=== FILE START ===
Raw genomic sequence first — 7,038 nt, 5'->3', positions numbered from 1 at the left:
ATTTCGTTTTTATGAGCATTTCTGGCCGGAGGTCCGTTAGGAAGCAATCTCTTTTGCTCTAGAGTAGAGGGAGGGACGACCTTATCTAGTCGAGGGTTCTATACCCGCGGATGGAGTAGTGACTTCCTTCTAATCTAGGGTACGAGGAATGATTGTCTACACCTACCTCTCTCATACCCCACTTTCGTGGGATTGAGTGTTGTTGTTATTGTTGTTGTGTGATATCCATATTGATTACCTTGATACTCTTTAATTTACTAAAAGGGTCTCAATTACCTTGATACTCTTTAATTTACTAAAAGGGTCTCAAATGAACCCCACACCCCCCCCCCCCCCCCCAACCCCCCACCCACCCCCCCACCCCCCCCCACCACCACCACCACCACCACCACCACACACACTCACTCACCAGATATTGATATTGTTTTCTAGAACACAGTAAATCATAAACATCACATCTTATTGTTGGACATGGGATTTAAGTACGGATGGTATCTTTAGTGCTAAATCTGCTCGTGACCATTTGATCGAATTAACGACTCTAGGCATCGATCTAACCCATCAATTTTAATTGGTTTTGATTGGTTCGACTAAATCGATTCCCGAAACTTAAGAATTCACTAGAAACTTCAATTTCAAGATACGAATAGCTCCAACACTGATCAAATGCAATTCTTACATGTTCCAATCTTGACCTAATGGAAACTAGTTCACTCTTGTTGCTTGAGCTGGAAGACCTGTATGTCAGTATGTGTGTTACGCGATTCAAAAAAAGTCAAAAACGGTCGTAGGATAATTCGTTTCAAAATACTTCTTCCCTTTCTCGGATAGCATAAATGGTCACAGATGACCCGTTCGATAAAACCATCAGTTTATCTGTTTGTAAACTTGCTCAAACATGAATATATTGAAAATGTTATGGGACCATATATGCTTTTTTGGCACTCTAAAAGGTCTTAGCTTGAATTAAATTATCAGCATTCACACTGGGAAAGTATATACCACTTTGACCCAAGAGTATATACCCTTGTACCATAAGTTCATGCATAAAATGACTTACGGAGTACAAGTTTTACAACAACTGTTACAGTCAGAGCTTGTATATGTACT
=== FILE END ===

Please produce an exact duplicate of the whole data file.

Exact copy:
Raw genomic sequence first — 7,038 nt, 5'->3', positions numbered from 1 at the left:
ATTTCGTTTTTATGAGCATTTCTGGCCGGAGGTCCGTTAGGAAGCAATCTCTTTTGCTCTAGAGTAGAGGGAGGGACGACCTTATCTAGTCGAGGGTTCTATACCCGCGGATGGAGTAGTGACTTCCTTCTAATCTAGGGTACGAGGAATGATTGTCTACACCTACCTCTCTCATACCCCACTTTCGTGGGATTGAGTGTTGTTGTTATTGTTGTTGTGTGATATCCATATTGATTACCTTGATACTCTTTAATTTACTAAAAGGGTCTCAATTACCTTGATACTCTTTAATTTACTAAAAGGGTCTCAAATGAACCCCACACCCCCCCCCCCCCCCCCAACCCCCCACCCACCCCCCCACCCCCCCCCACCACCACCACCACCACCACCACCACACACACTCACTCACCAGATATTGATATTGTTTTCTAGAACACAGTAAATCATAAACATCACATCTTATTGTTGGACATGGGATTTAAGTACGGATGGTATCTTTAGTGCTAAATCTGCTCGTGACCATTTGATCGAATTAACGACTCTAGGCATCGATCTAACCCATCAATTTTAATTGGTTTTGATTGGTTCGACTAAATCGATTCCCGAAACTTAAGAATTCACTAGAAACTTCAATTTCAAGATACGAATAGCTCCAACACTGATCAAATGCAATTCTTACATGTTCCAATCTTGACCTAATGGAAACTAGTTCACTCTTGTTGCTTGAGCTGGAAGACCTGTATGTCAGTATGTGTGTTACGCGATTCAAAAAAAGTCAAAAACGGTCGTAGGATAATTCGTTTCAAAATACTTCTTCCCTTTCTCGGATAGCATAAATGGTCACAGATGACCCGTTCGATAAAACCATCAGTTTATCTGTTTGTAAACTTGCTCAAACATGAATATATTGAAAATGTTATGGGACCATATATGCTTTTTTGGCACTCTAAAAGGTCTTAGCTTGAATTAAATTATCAGCATTCACACTGGGAAAGTATATACCACTTTGACCCAAGAGTATATACCCTTGTACCATAAGTTCATGCATAAAATGACTTACGGAGTACAAGTTTTACAACAACTGTTACAGTCAGAGCTTGTATATGTACT